The third critical role is that of Renfield, and I must admit to liking Pablo Alvarez Rubio in the role, despite my great regard for Dwight Frye. And it isn't even because Rubio is better in the role -- I'm not certain that he is.

 We know that any actor playing Renfield is going to go over the top -- the role begs for it -- but Rubio goes over the top and then climbs on a platform over Over the Top and then gets on a motorcycle, Evel Knievel style, and jumps 16 buses of Over the Top, making Dwight Frye look like a department store mannequin and Charles Manson look like a composed, sensible fellow. It's impossible to tell if Rubio's performance is good or bad. But he certainly gets your attention.

Lupito Tovar is far better than Helen Chandler as Mina (Eva in the Spanish version) but the part is so thinly-written that there is little an actor can do with the role, either for good or ill. Chandler belongs to the Gloria Stuart school of acting, which means she delivers every line with a high, tremulous uncertainty, as though trying to make up her mind whether to scream or faint.

One of my favorite moments from the English-language Dracula is missing from the Spanish-language version. In Tod Browning's version, Dr. Van Helsing reveals that Mina has been bitten on the neck. "What could have caused this?" Harker demands. Then we hear a voice say "Count Dracula". Everyone turns to see Count Dracula standing in the entrance of the drawing room, and it is only then we realize that the maid is announcing his arrival.

And while the Spanish-languge version does better with the business about the mirror in the cigarette box (Van Helsing looks in the mirror and sees Eva holding her hand up for Dracula to kiss, with Dracula nowhere to be seen) it's more effective for Dracula to simply knock the cigarette case out of Van Helsing's hands, as Lugosi does, rather than smash it to pieces with the cane, as Villarias has him do. Sometimes, even in horror films, less is more.

Night Monster

Synopsis: The Ingston mansion lies near the Pollard Slough, a swamp in rural New England, miles from the nearest town. It's gloomy enough in the daytime, but at night it's really creepy. That's when the fog rolls in and weird things start happening.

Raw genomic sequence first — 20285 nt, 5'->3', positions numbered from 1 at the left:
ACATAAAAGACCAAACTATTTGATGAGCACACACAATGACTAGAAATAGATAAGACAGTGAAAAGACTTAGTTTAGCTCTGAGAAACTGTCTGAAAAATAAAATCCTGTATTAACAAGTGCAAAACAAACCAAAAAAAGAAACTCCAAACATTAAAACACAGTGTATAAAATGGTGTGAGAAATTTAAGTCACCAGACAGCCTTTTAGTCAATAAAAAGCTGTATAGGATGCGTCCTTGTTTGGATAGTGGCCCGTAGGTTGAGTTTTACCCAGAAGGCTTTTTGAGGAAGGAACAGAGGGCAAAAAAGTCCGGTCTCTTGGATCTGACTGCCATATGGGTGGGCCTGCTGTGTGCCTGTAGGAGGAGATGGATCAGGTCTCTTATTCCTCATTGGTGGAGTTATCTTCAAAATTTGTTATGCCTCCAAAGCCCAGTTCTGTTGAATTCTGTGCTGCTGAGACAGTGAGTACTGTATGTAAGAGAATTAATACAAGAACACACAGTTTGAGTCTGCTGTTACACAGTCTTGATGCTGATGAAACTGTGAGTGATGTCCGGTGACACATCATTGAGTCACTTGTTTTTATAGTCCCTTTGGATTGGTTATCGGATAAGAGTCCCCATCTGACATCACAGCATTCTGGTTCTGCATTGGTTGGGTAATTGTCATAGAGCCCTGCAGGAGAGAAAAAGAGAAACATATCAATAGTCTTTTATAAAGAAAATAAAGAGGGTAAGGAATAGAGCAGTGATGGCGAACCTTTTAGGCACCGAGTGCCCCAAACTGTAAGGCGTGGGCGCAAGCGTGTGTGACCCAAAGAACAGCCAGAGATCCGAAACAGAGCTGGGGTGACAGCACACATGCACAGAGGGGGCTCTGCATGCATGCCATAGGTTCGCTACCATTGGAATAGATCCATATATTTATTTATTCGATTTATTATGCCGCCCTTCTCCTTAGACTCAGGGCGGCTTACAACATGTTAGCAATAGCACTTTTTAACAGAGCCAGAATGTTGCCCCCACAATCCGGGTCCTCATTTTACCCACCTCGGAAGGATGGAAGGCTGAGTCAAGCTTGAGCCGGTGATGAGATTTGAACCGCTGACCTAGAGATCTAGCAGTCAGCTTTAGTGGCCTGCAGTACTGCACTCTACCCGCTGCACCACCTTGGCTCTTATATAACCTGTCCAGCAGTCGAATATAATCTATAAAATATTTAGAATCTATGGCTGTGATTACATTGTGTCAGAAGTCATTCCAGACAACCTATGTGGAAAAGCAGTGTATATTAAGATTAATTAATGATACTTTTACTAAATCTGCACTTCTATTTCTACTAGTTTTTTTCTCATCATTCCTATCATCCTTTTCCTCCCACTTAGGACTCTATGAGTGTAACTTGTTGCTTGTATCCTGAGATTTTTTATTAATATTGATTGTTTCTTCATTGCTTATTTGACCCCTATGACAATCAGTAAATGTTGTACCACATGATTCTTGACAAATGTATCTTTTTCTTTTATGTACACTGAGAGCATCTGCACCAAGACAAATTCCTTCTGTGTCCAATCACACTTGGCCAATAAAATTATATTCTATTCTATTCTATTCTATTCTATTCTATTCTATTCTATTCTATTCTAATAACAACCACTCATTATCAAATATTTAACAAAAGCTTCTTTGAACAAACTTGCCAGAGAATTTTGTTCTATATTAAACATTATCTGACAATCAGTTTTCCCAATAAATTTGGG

Kurt Ingston (Ralph Morgan) is the wealthy old recluse who lives there, along with his crazy sister Margaret (Fay Helm) and a gaggle of creepy domestics.  In fact the only one in the house who isn't a weirdo is the maid, Milly (Janet Shaw), but she hasn't been there long and has decided to quit. She is creeped out by the place and by its inhabitants. She also thinks that someone from the Ingston house is responsible for a murder that happened nearby, and that there might even be a connection between the murder and a hulking creature seen roaming the area at night. The local constable, however, isn't buying it.

About the time Milly is leaving, a number of visitors are showing up at the house: Agor Singh (Nils Asther), a mystic who has gained the confidence of Kurt Ingston; Dr. Lynn Harper (Irene Hervey), a psychologist that a desperate Margaret had sent for; Dick Baldwin (Don Porter), a local mystery writer who is a frequent visitor to the estate. And Ingston has invited three doctors to pay a visit -- King, Timmins and Phipps -- the same three doctors whose botched surgery left him paralyzed.

Singh demonstrates his mystic powers by making a skeleton appear in the room -- apparently real, and when he makes it disappear there is a pool of blood left on the carpet where it appeared.
Before long, the body of young Milly is found in the slough nearby. This brings the local constable to the Ingston Mansion. But that doesn't prevent the brutal murder of the three doctors. Harper and Baldwin begin to suspect Kurt Ingston -- after all, he had a motive for wanting the doctors dead, and perhaps he wasn't quite as paralyzed as he let on. But how could Ingston have committed the murders when it is revealed that he has no arms or legs?

Comments: We turn now from Bela Lugosi's greatest screen role to one of his most forgettable. Inexplicably cast as the butler despite his top billing, Lugosi handles his minimal duties as well as he can, trying to be spooky and somber despite having almost nothing to do. Nevertheless, Night Monster works well enough thanks to a well-paced script, an extremely professional cast and the sure hand of director Ford Beebe, a man who spent most of his career working on westerns and serials. How he wound up holding the reins on this production isn't clear, but he never seems out of his element. Of course, there is nothing particularly tricky about evoking rural New England ("A-yep, somethin' spookay goin' on over in Pollahd Slough") but all the same he does just fine shepherding us through this trip to the boneyard.

Seeing this right after The Black Cat makes notable the presence of a certain type of horror movie character who we've now seen for two weeks in a row. It's the Mystery Writer On Holiday, played last week by David Manners and this week by Don Porter, The main function of the Mystery Writer On Holiday seems to be to stand in for the audience member, marveling at the strange goings on around him, and to observe that a) his friends will think this is just one of his crazy tales when he gets back home! and b) this crazy tale will be the makings of a crackerjack mystery story when he gets back to his typewriter! This doesn't seem to have festered into a horror movie cliche, necessarily, but I have seen it now and then when we're introduced to ensemble horror movie casts (the character of Bob Jenkins in Stephen King's novella "The Langoliers" was a mystery writer as well, played in the TV adaptation by Dean Stockwell.)

Overall, Night Monster kind of dazzles me every time I see it. This is the kind of movie that could only have come out of the studio system: modest in ambition, craftsmanlike in execution, designed to breeze in and out of movie theaters at the bottom end of a double bill. And best of all it works, which is more than you can say for most horror films released today, regardless of budget.